But one feature of them sharply arrested my attention. All of these buildings, strongly constructed with a, view to giving them a duration a-down the centuries, all these monuments of the golden age of Moorish art are now in decay. Although in previous generations the same process was going on, the incoming dynasty, in a spirit of piety or of rivalry with the rulers whom they had supplanted, repaired, strengthened and ornamented the decaying temples and medersas. Today it is all quite different. Even in Morocco life has become very difficult, full of contradictions and influenced by neighboring states and various external conditions. There are no men, no means, no time to conserve properly the houses of prayer, when the army and politics devour everybody and everything. In the meantime the mosques, minarets and medersas are in danger of falling to pieces, and with their decay the Andalusian Moorish art is threatened with extinction not only in Fez but throughout all Morocco. The French dream of maintaining these buildings in repair, having even prepared plans for the restoration of most of them; but this task is even many times more difficult and dangerous than the alteration of the water-system of Fez. Owing to the present-day tendencies among the natives the best and wholly disinterested intentions can bring with their execution quite unexpected and disagreeable results, while Time never withdraws for a day from the battle-front and keeps up an incessant attack upon the works of the Idrisides, Almohades and Merinides.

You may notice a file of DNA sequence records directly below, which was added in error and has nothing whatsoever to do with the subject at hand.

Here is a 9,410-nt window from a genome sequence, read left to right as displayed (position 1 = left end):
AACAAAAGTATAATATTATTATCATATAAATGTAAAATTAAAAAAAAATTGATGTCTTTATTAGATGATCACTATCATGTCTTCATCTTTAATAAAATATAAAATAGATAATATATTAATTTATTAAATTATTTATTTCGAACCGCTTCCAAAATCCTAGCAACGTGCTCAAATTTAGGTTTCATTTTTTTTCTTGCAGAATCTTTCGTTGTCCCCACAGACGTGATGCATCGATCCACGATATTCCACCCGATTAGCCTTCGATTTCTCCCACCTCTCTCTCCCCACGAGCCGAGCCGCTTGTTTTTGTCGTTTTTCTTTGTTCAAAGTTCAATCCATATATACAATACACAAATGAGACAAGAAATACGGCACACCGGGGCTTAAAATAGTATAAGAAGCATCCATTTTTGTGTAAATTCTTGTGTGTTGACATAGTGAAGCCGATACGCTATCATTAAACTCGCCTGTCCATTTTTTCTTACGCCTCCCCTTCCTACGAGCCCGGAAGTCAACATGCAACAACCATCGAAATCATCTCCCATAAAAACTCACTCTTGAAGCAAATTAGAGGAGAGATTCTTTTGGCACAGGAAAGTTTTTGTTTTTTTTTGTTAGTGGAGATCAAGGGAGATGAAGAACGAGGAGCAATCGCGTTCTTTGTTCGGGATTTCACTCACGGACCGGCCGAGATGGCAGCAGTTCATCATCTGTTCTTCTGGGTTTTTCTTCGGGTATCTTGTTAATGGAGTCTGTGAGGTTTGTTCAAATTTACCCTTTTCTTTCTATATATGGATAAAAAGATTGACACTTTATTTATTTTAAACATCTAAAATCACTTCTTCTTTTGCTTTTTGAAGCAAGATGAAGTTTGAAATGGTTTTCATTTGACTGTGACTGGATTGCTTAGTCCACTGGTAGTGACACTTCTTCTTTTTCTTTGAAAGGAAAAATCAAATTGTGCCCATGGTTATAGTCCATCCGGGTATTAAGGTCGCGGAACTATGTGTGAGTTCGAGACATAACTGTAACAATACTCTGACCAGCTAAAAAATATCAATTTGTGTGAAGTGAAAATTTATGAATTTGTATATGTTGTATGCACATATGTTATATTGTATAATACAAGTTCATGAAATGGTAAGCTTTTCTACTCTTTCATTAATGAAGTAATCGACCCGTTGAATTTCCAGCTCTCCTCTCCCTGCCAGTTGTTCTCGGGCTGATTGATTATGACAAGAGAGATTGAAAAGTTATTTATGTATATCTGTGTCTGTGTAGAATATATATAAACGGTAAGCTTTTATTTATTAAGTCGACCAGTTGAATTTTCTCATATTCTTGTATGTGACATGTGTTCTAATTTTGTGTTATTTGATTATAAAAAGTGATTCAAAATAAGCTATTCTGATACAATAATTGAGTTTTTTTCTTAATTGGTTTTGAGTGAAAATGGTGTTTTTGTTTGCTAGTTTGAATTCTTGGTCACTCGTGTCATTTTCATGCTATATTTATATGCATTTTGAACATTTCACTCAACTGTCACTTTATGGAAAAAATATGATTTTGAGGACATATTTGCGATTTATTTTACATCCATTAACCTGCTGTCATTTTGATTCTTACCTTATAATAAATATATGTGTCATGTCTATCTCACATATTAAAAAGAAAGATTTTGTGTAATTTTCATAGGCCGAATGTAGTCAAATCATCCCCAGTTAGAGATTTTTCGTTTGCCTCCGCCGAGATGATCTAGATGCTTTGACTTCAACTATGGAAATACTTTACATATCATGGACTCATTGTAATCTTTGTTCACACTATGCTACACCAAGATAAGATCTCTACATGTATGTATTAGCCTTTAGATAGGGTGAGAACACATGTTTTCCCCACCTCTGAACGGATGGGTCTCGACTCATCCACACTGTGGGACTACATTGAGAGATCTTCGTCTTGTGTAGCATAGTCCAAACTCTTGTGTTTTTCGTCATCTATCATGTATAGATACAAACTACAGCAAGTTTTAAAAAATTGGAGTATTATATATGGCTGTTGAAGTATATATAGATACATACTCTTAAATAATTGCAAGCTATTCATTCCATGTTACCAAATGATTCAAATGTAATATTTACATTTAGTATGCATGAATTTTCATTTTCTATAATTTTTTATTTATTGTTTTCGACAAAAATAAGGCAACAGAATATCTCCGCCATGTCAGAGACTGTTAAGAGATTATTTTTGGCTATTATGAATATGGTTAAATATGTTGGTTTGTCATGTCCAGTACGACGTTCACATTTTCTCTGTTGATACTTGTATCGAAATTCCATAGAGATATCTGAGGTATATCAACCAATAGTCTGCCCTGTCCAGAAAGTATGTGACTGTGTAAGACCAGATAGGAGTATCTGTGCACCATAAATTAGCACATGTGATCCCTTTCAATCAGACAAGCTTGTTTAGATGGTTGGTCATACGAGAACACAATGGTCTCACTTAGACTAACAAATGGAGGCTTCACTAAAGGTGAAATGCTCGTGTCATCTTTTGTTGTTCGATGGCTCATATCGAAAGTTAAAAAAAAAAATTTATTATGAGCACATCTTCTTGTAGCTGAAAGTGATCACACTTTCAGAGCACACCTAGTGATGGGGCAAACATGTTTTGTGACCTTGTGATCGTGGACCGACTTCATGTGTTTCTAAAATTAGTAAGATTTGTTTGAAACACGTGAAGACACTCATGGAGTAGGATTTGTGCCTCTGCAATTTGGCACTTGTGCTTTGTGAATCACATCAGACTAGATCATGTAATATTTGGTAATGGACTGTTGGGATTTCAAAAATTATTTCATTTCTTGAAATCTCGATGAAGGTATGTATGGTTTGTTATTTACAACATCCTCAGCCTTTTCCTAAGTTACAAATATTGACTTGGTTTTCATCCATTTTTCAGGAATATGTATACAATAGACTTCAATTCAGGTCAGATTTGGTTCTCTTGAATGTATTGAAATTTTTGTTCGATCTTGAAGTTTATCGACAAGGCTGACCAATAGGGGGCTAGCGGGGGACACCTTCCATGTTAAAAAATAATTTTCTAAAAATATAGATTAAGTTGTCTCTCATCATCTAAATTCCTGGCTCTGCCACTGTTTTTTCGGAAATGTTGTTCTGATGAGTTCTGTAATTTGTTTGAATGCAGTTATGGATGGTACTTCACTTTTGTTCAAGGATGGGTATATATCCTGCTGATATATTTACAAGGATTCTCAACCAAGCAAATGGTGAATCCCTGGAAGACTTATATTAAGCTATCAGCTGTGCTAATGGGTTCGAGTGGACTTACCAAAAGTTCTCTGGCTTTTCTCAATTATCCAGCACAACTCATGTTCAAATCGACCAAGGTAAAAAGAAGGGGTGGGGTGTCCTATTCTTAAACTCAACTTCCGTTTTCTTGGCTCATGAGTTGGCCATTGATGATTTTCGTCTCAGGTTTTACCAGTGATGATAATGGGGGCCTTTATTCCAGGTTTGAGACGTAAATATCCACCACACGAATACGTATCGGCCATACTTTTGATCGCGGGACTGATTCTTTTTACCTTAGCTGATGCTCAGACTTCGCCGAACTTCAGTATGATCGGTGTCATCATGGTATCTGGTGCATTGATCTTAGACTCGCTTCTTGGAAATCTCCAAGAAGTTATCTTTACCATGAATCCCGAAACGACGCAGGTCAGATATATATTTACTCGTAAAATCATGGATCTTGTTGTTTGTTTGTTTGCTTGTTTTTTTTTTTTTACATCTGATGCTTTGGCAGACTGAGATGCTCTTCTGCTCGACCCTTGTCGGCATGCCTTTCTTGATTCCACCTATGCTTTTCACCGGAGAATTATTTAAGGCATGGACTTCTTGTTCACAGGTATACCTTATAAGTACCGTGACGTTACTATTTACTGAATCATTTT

Our visits to these places consecrated to science and to the Faith gave us the opportunity of making the acquaintance of some tholba, comrades of our Hafid, with whom we rambled about the town, listening to their chatter that continuously disclosed to us new and interesting recesses in the great, conglomerate life of Fez. The great majority of these students live in the medersas, where they have ever before them what still persists of the treasures of the art of their country, while the remaining small minority have lodgings about the town. One can meet among these tholba dreamers, poets, practical men preparing for professions, especially the law, and ascetics, who spend their days in prayer, in exercises in concentration and in study. From these are drawn the future ulema, Imams and, sometimes, even Marabouts. It is not unusual for a student, on leaving the university, to purchase the key of his cell against the time when he may wish to return to his Alma Mater and retire for a time within its sanctuary to rest from the noise and difficulties of life, to meditate and thus to restore order to his harassed thoughts and feelings.

Being like their brothers the world over, the Fez students occasionally create disturbances, take part in revolutionary movements and protests and, besides breaking the far-from-luxurious course of their ordinary lives with occasional feasts, have their own societies, usually formed on the affiliating lines of the tribal extraction of the individuals or because of membership in, or leanings towards, some religious confraternity. Only the ascetics are "wild," that is, "independent," and remain without the ordinary organized and social life of their fellow-students.